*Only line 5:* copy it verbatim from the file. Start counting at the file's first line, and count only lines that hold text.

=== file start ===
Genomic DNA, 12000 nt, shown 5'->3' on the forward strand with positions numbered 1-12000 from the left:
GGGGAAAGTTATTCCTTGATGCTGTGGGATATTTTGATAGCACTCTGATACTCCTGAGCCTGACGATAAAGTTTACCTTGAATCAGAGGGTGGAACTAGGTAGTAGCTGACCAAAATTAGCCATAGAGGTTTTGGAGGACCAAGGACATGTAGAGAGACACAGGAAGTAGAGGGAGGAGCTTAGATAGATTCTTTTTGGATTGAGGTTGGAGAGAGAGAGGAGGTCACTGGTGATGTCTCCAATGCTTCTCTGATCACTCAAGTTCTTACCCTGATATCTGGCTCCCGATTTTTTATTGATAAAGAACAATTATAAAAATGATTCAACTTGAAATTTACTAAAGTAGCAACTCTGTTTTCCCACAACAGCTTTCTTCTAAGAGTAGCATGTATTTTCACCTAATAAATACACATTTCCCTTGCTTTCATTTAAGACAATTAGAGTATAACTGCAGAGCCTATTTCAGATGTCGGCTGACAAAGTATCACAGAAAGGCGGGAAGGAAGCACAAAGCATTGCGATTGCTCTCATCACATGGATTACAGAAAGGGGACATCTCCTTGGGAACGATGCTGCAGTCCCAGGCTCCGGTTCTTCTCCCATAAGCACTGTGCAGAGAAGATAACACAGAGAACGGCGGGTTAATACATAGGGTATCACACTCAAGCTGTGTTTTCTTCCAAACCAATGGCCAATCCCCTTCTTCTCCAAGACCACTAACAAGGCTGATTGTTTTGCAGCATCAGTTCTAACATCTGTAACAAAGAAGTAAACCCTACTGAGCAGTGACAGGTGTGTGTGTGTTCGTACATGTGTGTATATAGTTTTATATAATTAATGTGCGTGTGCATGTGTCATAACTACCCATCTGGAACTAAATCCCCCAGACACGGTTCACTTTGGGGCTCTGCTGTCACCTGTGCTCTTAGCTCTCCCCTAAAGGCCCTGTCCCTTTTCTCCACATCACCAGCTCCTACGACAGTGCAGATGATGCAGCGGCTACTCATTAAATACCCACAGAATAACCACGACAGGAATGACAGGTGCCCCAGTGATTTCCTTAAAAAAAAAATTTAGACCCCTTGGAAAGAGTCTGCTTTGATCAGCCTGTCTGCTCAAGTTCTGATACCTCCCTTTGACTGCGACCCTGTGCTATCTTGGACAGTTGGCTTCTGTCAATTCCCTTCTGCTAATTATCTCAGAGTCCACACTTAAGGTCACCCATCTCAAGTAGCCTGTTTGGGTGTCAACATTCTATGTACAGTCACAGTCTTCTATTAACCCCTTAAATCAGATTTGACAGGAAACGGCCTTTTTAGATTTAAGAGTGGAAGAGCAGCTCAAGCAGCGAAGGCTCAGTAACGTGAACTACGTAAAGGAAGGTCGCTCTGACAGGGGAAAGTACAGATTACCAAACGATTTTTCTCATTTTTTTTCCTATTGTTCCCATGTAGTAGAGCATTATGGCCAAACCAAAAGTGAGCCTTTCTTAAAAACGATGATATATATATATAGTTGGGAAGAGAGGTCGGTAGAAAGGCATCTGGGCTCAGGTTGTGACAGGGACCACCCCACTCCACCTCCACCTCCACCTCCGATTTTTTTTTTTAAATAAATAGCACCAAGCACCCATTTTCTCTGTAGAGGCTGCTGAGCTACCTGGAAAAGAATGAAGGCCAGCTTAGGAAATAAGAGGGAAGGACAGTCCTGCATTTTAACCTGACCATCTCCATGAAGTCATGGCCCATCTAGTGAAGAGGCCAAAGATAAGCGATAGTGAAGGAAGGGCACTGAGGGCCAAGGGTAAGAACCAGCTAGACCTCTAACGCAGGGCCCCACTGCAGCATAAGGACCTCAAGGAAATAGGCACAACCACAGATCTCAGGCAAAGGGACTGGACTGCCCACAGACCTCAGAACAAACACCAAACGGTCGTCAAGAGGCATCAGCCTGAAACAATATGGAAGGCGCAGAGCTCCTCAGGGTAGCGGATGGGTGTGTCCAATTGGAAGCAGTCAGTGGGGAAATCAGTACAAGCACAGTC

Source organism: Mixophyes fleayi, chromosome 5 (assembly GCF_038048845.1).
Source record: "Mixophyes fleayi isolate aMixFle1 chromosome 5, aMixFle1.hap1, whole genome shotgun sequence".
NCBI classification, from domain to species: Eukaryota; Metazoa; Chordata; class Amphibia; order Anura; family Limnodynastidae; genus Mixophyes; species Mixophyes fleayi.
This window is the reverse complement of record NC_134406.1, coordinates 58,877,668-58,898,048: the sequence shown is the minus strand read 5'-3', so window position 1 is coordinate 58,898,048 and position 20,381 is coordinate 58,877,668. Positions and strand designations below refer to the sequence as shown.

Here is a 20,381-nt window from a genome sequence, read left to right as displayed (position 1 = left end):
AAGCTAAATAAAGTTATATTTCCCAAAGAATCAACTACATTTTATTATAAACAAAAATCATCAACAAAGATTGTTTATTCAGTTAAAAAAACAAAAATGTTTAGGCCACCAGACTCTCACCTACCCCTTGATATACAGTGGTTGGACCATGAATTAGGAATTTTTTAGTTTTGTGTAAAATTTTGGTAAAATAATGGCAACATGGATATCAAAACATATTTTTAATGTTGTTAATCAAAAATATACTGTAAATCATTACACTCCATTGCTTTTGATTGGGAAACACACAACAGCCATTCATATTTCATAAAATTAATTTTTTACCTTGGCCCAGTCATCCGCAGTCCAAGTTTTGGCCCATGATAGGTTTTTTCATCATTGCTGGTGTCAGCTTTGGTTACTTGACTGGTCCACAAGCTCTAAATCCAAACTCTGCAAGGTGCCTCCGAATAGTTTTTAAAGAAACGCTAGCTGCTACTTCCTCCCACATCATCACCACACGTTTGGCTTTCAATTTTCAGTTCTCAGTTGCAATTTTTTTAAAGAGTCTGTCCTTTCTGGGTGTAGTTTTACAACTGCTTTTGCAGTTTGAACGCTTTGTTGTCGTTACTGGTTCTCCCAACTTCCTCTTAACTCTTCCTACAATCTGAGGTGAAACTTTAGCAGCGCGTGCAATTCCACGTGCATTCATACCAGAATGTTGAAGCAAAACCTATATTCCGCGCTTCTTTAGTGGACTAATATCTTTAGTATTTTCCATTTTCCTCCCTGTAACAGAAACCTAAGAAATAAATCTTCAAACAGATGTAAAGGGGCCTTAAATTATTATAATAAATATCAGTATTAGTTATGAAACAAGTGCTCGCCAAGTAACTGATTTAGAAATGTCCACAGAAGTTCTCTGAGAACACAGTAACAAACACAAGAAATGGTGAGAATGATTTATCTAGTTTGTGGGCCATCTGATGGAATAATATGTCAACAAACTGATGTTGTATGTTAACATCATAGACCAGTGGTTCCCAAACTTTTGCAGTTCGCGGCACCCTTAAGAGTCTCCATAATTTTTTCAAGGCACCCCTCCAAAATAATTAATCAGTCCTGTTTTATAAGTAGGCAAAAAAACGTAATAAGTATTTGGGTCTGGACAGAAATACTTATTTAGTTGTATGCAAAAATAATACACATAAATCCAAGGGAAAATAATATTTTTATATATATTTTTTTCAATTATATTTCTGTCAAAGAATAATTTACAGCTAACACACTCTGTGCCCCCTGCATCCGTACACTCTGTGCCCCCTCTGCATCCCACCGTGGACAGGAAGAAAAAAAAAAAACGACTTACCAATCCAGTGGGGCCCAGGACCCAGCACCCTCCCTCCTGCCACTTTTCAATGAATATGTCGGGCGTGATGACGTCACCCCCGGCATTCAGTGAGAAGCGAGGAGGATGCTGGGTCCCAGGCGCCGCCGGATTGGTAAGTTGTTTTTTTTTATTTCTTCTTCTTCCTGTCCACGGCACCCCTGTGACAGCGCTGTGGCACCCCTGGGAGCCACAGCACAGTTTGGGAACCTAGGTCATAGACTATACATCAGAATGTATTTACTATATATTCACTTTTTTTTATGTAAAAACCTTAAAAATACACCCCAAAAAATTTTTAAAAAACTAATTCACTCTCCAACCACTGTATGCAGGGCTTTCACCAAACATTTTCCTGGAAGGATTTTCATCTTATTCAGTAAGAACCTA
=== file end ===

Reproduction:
NCBI classification, from domain to species: Eukaryota; Metazoa; Chordata; class Amphibia; order Anura; family Limnodynastidae; genus Mixophyes; species Mixophyes fleayi.